With the painting requirements of my Tyranid army drawing to a close, it’s come to the point where I need to paint my second Hierophant.
Being the second of these beasts for me to paint, I took into consideration some things that went well on the previous one, and some that … well… didn’t.
The first change was that I didn’t take as much time to build up shades of colors across the skin and armor. Originally, I had worked up through 3-5 color variations from Ultramarine Blue through Ice Blue on the skin tones, and striated the bone with stripes of dilluted white (Work in Progress pictures here). The thing is, now that he’s been dipped, I can’t really see any of those marks on the finished product.
So, I’vde decided to skip the shading process, and rely on the might of the stain to pick up my slack in that area. I guess I could’ve taken the effort to make the highlights even more extreme–so that they’d show through the stain, but I’m not sure just how extreme that would need to be. Regardless, I’ve chosen to go with the route less painted.
It took me a little more than a day to paint, including primering, drying time, and a considerable amount of idle TV time (yay for football Sundays). I’m sure a better painter could’ve done the whole thing faster (and to a higher standard, no doubt), but I’m content with the end result.
I went entirely with the same color scheme as I did on the first one, but opted to include “squad coloring” that I’ve been doing on my models. While I could’ve gone with the basic striping used on my gaunts, I felt the larger model needed something a little special, so I went with the same polka-dot pattern that I used on my third Trygon.
Except I never posted a picture of that model, did I?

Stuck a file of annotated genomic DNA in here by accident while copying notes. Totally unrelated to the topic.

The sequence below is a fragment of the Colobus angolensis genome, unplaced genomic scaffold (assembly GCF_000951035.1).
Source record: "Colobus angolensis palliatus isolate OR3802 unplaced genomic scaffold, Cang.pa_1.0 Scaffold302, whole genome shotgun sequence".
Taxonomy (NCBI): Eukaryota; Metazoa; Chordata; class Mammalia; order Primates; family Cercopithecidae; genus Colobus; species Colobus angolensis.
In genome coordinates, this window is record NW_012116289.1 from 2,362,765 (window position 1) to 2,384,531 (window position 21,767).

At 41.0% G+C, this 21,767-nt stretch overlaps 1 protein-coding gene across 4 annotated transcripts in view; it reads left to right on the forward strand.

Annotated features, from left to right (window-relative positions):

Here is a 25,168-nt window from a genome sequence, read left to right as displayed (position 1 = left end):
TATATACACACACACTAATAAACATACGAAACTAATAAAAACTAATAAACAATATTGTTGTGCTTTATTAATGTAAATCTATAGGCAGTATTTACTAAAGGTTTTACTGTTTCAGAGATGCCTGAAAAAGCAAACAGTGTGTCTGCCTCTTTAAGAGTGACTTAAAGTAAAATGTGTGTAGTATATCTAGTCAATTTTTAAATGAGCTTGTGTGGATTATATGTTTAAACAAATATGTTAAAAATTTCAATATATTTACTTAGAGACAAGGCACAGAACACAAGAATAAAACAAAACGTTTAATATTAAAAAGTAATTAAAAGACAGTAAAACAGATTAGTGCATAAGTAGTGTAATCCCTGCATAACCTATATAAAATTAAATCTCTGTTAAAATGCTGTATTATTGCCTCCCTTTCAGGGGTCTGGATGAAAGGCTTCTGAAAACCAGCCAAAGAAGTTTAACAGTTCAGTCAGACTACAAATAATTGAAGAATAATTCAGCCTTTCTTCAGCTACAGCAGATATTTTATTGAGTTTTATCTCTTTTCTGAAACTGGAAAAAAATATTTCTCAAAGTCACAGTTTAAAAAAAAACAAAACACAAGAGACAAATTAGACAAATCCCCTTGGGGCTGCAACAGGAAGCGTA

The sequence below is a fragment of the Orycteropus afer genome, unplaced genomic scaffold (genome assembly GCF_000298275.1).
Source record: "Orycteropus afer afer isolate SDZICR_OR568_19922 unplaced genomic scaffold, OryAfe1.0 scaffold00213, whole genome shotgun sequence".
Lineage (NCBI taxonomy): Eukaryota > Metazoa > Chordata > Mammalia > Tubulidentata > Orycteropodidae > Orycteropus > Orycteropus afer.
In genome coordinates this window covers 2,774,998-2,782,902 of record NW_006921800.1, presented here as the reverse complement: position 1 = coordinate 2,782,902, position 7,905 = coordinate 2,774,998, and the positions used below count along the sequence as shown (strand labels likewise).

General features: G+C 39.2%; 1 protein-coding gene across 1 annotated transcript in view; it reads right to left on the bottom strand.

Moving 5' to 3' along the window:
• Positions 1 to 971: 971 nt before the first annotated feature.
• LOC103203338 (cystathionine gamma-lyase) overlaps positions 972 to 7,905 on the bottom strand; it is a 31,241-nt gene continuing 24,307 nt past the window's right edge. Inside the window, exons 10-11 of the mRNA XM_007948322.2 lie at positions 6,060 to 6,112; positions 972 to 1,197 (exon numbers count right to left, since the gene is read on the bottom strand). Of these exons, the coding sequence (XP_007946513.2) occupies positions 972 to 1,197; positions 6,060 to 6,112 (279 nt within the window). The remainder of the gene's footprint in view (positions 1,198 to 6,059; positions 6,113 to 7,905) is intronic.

Well, trust me, he’s bespeckled with little blue dots as well. So, why did I bother to leave squad markings on gargantuan creatures that obviously will never be in squads?
The answer is that I just wanted a way to distinguish them on the table. Granted, I don’t ever think there’ll be enough Hierophants in a game that I’ll get woefully confused as to which is which. Likely, I could’ve just annotated their wounds on a sheet of paper labeling one as “left” and one as “right,” but this gives them a little character, and sets them apart. Besides, I think the squad markings really pop when stained.
If you’re wondering why I put squad markings on one of my Trygons, but not the other, it’s because they’re different. Of the three I own, two are the newer plastic models, and one is a classic resin style. The resin one is slightly shorter, and his arms were miscast, so I used smaller variety scything talons (a la the Mawloc). Since I’ve magnetized all of their arms, and didn’t want to get them mixed up with the larger variety, I decided to use “squad markings” to differentiate.
By the way, did anyone else like the phrase “A la the Mawloc” used above? I know I sure did!
Well, that about does it for models to be painted… now it’s on to the dipping station!